“We must, therefore, pursue the things that make for happiness, seeing that when happiness is present, we have everything; but when it is absent, we do everything to possess it.”
—Epicurus, Letter to Menoeceus
Religious attacks on civil rights and liberties oftentimes constitute, in essence, attacks on the right of individuals to pursue happiness. The most obvious example is the battle for marriage equality, but other struggles—like legalization of marijuana and the struggle for the right to die with dignity—should make us think about the best ways in which humanism can coherently influence policy.
Many nations recognize that wanting to add to our pleasure and take away from our pain is a sign of compassion and humanity on the part of government and on the part of a society. While most Western countries measure societal wellness strictly in terms of national production—a measurement that might work for Wall Street investors but doesn’t tell us much about the real quality of life of the average citizen—Burma and other Buddhist countries have for many years utilized a national happiness index. Some South American countries have incorporated into their constitutions the indigenous sumak kawsay code (the “good life”), which guarantees not only the right to happiness, but also gives concrete details about what such a life entails in terms of access to education, clean air and water, time for human relationships and for creativity, and other practicalities.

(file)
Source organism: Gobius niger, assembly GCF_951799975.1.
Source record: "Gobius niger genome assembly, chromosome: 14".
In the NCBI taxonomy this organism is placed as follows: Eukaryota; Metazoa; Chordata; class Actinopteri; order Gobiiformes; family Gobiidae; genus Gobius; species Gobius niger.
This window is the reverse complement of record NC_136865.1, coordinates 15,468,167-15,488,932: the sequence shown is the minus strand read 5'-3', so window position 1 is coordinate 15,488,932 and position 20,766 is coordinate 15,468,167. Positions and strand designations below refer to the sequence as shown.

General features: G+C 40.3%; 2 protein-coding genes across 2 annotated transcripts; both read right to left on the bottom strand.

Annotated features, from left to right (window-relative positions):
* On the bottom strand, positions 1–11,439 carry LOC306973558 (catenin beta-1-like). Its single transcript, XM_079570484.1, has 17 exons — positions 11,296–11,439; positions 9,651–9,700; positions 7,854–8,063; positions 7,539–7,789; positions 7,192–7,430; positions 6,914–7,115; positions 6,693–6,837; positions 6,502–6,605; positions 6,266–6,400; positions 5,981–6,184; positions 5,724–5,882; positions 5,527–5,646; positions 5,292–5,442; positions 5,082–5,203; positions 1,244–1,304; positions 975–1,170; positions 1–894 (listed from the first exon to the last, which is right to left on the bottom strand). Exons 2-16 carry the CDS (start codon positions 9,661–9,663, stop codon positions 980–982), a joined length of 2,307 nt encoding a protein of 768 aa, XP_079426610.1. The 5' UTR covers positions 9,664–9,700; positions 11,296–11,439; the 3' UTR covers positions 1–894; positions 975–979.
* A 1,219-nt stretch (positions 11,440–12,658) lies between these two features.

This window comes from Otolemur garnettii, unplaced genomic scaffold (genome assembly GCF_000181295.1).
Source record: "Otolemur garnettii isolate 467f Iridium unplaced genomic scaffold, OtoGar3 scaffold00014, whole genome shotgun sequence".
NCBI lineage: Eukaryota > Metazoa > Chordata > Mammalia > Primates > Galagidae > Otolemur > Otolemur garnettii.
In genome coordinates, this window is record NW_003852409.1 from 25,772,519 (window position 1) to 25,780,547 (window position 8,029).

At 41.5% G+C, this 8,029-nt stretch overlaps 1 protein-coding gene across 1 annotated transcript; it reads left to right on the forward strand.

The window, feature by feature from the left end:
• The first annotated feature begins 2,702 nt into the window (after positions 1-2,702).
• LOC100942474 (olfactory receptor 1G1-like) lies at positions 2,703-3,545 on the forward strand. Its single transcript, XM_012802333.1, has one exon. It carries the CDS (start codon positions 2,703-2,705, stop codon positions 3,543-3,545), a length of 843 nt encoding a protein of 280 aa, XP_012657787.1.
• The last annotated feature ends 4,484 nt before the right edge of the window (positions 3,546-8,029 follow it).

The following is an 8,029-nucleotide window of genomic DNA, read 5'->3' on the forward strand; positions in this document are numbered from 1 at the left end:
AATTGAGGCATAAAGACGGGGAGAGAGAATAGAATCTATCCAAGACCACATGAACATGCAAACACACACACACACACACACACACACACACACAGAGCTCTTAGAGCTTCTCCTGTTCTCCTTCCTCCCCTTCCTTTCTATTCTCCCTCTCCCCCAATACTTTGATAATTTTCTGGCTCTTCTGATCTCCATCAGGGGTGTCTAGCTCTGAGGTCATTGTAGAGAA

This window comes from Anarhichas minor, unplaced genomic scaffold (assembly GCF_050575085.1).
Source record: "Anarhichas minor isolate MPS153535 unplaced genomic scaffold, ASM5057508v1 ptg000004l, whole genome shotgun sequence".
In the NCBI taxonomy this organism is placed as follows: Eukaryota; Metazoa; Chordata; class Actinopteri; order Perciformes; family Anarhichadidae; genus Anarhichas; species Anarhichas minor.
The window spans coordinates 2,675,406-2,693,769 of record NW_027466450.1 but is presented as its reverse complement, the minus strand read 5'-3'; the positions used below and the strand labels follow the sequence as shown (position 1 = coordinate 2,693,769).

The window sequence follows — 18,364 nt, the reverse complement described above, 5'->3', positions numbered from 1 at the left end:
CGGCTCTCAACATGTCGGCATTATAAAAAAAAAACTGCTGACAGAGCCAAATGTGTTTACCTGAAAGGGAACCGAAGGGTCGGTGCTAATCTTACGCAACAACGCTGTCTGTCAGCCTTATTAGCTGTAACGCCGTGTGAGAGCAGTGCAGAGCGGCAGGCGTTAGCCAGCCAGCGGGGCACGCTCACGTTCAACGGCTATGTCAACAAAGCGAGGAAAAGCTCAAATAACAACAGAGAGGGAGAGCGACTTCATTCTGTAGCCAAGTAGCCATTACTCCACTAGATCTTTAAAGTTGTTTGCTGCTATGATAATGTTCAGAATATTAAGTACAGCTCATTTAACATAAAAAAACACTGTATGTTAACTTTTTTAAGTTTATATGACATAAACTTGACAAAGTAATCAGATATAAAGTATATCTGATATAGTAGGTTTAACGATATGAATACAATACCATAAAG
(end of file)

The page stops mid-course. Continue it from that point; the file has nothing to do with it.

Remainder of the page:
Recently, the Friends of Epicurean Philosophy (of Greece) submitted to the European Union an initiative known as the Declaration of Pallini that would guarantee the right to happiness for all European citizens. The declaration cites trends that show Europeans are discontented and notes the recent adoption by the United Nations of March 20th as International Happiness Day. In the U.S. Declaration of Independence, Epicurean thinker Thomas Jefferson added the right to the pursuit of happiness, and Brazil in recent years added the right to happiness to its constitution.